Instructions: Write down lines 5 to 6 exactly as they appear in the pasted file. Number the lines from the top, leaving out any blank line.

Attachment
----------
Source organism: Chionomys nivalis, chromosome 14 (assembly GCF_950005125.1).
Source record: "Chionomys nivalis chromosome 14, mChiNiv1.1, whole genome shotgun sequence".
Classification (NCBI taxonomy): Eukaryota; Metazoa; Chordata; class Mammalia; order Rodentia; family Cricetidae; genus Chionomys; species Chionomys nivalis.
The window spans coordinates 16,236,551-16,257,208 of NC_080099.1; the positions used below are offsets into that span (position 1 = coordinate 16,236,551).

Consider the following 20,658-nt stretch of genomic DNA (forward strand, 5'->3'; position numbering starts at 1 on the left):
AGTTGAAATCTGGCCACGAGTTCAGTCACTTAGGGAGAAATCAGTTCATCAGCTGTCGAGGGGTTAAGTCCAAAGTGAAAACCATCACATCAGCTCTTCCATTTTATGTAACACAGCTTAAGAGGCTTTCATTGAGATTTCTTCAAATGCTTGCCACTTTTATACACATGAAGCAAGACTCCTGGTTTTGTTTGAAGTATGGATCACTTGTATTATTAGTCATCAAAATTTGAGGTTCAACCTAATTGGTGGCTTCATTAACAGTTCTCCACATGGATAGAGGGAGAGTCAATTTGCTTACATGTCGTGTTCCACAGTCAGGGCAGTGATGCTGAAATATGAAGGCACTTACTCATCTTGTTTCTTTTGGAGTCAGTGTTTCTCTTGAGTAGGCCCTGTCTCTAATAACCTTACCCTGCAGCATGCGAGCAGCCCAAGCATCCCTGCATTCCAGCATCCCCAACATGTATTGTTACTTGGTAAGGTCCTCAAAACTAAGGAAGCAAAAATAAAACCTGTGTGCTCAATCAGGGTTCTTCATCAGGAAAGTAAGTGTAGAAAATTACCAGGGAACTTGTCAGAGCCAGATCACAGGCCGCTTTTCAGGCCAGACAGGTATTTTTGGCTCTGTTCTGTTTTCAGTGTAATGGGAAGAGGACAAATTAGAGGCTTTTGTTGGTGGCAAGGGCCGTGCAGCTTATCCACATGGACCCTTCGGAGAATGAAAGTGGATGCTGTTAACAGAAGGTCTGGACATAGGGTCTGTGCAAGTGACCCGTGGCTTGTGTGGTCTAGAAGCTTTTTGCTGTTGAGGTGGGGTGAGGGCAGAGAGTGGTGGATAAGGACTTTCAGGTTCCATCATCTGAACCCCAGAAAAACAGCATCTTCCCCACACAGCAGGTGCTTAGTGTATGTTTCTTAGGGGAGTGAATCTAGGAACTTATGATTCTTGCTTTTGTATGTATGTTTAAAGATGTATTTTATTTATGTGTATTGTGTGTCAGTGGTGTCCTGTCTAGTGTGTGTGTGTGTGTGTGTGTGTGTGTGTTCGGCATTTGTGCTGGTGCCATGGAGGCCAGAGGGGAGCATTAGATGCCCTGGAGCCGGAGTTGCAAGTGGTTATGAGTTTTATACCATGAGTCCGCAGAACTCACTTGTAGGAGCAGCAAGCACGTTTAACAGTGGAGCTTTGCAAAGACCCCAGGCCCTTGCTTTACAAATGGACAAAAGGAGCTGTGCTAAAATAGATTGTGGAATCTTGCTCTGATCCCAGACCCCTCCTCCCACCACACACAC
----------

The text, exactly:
Consider the following 20,658-nt stretch of genomic DNA (forward strand, 5'->3'; position numbering starts at 1 on the left):
AGTTGAAATCTGGCCACGAGTTCAGTCACTTAGGGAGAAATCAGTTCATCAGCTGTCGAGGGGTTAAGTCCAAAGTGAAAACCATCACATCAGCTCTTCCATTTTATGTAACACAGCTTAAGAGGCTTTCATTGAGATTTCTTCAAATGCTTGCCACTTTTATACACATGAAGCAAGACTCCTGGTTTTGTTTGAAGTATGGATCACTTGTATTATTAGTCATCAAAATTTGAGGTTCAACCTAATTGGTGGCTTCATTAACAGTTCTCCACATGGATAGAGGGAGAGTCAATTTGCTTACATGTCGTGTTCCACAGTCAGGGCAGTGATGCTGAAATATGAAGGCACTTACTCATCTTGTTTCTTTTGGAGTCAGTGTTTCTCTTGAGTAGGCCCTGTCTCTAATAACCTTACCCTGCAGCATGCGAGCAGCCCAAGCATCCCTGCATTCCAGCATCCCCAACATGTATTGTTACTTGGTAAGGTCCTCAAAACTAAGGAAGCAAAAATAAAACCTGTGTGCTCAATCAGGGTTCTTCATCAGGAAAGTAAGTGTAGAAAATTACCAGGGAACTTGTCAGAGCCAGATCACAGGCCGCTTTTCAGGCCAGACAGGTATTTTTGGCTCTGTTCTGTTTTCAGTGTAATGGGAAGAGGACAAATTAGAGGCTTTTGTTGGTGGCAAGGGCCGTGCAGCTTATCCACATGGACCCTTCGGAGAATGAAAGTGGATGCTGTTAACAGAAGGTCTGGACATAGGGTCTGTGCAAGTGACCCGTGGCTTGTGTGGTCTAGAAGCTTTTTGCTGTTGAGGTGGGGTGAGGGCAGAGAGTGGTGGATAAGGACTTTCAGGTTCCATCATCTGAACCCCAGAAAAACAGCATCTTCCCCACACAGCAGGTGCTTAGTGTATGTTTCTTAGGGGAGTGAATCTAGGAACTTATGATTCTTGCTTTTGTATGTATGTTTAAAGATGTATTTTATTTATGTGTATTGTGTGTCAGTGGTGTCCTGTCTAGTGTGTGTGTGTGTGTGTGTGTGTGTGTGTTCGGCATTTGTGCTGGTGCCATGGAGGCCAGAGGGGAGCATTAGATGCCCTGGAGCCGGAGTTGCAAGTGGTTATGAGTTTTATACCATGAGTCCGCAGAACTCACTTGTAGGAGCAGCAAGCACGTTTAACAGTGGAGCTTTGCAAAGACCCCAGGCCCTTGCTTTACAAATGGACAAAAGGAGCTGTGCTAAAATAGATTGTGGAATCTTGCTCTGATCCCAGACCCCTCCTCCCACCACACACAC